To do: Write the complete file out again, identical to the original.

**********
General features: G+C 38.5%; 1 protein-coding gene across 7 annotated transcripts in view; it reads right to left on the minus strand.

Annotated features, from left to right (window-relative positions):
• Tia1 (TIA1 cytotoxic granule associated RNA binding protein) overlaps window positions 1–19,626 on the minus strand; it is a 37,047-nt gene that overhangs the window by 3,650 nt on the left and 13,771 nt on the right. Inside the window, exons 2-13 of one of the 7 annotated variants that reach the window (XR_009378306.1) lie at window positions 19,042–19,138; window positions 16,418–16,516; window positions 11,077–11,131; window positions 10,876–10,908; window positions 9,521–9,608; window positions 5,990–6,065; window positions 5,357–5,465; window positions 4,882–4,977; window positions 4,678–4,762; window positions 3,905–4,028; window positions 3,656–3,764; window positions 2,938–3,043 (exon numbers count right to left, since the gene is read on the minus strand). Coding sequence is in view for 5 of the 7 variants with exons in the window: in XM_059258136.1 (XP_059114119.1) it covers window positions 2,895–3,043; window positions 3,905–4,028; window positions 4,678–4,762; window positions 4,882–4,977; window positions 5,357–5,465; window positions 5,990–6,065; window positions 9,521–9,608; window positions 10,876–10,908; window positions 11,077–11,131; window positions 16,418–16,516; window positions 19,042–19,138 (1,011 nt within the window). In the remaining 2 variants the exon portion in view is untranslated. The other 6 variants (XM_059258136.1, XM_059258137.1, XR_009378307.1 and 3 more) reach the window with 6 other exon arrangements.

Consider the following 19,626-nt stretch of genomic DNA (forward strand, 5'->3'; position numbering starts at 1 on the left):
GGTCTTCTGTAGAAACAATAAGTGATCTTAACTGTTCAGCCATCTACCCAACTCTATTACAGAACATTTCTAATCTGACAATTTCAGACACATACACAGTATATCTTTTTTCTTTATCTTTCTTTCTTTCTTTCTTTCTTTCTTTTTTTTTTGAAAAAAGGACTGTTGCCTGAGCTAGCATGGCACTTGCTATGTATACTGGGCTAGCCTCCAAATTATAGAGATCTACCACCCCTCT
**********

General features: G+C 38.5%; 1 protein-coding gene across 7 annotated transcripts in view; it reads right to left on the minus strand.

Annotated features, from left to right (window-relative positions):
• Tia1 (TIA1 cytotoxic granule associated RNA binding protein) overlaps window positions 1–19,626 on the minus strand; it is a 37,047-nt gene that overhangs the window by 3,650 nt on the left and 13,771 nt on the right. Inside the window, exons 2-13 of one of the 7 annotated variants that reach the window (XR_009378306.1) lie at window positions 19,042–19,138; window positions 16,418–16,516; window positions 11,077–11,131; window positions 10,876–10,908; window positions 9,521–9,608; window positions 5,990–6,065; window positions 5,357–5,465; window positions 4,882–4,977; window positions 4,678–4,762; window positions 3,905–4,028; window positions 3,656–3,764; window positions 2,938–3,043 (exon numbers count right to left, since the gene is read on the minus strand). Coding sequence is in view for 5 of the 7 variants with exons in the window: in XM_059258136.1 (XP_059114119.1) it covers window positions 2,895–3,043; window positions 3,905–4,028; window positions 4,678–4,762; window positions 4,882–4,977; window positions 5,357–5,465; window positions 5,990–6,065; window positions 9,521–9,608; window positions 10,876–10,908; window positions 11,077–11,131; window positions 16,418–16,516; window positions 19,042–19,138 (1,011 nt within the window). In the remaining 2 variants the exon portion in view is untranslated. The other 6 variants (XM_059258136.1, XM_059258137.1, XR_009378307.1 and 3 more) reach the window with 6 other exon arrangements.

Consider the following 19,626-nt stretch of genomic DNA (forward strand, 5'->3'; position numbering starts at 1 on the left):
GGTCTTCTGTAGAAACAATAAGTGATCTTAACTGTTCAGCCATCTACCCAACTCTATTACAGAACATTTCTAATCTGACAATTTCAGACACATACACAGTATATCTTTTTTCTTTATCTTTCTTTCTTTCTTTCTTTCTTTCTTTTTTTTTTGAAAAAAGGACTGTTGCCTGAGCTAGCATGGCACTTGCTATGTATACTGGGCTAGCCTCCAAATTATAGAGATCTACCACCCCTCT